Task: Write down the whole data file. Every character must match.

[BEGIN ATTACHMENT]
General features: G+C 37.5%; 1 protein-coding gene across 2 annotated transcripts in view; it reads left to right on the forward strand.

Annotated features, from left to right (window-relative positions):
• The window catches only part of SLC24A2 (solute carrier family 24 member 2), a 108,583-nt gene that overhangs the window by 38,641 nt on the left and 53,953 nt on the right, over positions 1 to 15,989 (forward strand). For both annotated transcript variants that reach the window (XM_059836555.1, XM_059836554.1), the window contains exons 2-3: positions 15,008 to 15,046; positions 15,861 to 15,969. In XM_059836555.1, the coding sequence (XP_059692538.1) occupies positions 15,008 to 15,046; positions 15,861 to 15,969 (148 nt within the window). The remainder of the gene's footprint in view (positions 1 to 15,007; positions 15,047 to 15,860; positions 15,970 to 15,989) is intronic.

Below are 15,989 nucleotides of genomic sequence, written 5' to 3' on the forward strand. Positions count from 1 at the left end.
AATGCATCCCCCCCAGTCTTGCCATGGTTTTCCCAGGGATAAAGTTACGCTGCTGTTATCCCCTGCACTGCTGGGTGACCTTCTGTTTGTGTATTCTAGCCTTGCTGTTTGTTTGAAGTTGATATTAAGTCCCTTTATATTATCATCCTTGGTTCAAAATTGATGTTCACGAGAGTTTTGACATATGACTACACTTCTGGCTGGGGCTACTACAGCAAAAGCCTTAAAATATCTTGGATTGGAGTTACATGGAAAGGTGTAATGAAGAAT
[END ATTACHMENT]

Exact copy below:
General features: G+C 37.5%; 1 protein-coding gene across 2 annotated transcripts in view; it reads left to right on the forward strand.

Annotated features, from left to right (window-relative positions):
• The window catches only part of SLC24A2 (solute carrier family 24 member 2), a 108,583-nt gene that overhangs the window by 38,641 nt on the left and 53,953 nt on the right, over positions 1 to 15,989 (forward strand). For both annotated transcript variants that reach the window (XM_059836555.1, XM_059836554.1), the window contains exons 2-3: positions 15,008 to 15,046; positions 15,861 to 15,969. In XM_059836555.1, the coding sequence (XP_059692538.1) occupies positions 15,008 to 15,046; positions 15,861 to 15,969 (148 nt within the window). The remainder of the gene's footprint in view (positions 1 to 15,007; positions 15,047 to 15,860; positions 15,970 to 15,989) is intronic.

Below are 15,989 nucleotides of genomic sequence, written 5' to 3' on the forward strand. Positions count from 1 at the left end.
AATGCATCCCCCCCAGTCTTGCCATGGTTTTCCCAGGGATAAAGTTACGCTGCTGTTATCCCCTGCACTGCTGGGTGACCTTCTGTTTGTGTATTCTAGCCTTGCTGTTTGTTTGAAGTTGATATTAAGTCCCTTTATATTATCATCCTTGGTTCAAAATTGATGTTCACGAGAGTTTTGACATATGACTACACTTCTGGCTGGGGCTACTACAGCAAAAGCCTTAAAATATCTTGGATTGGAGTTACATGGAAAGGTGTAATGAAGAAT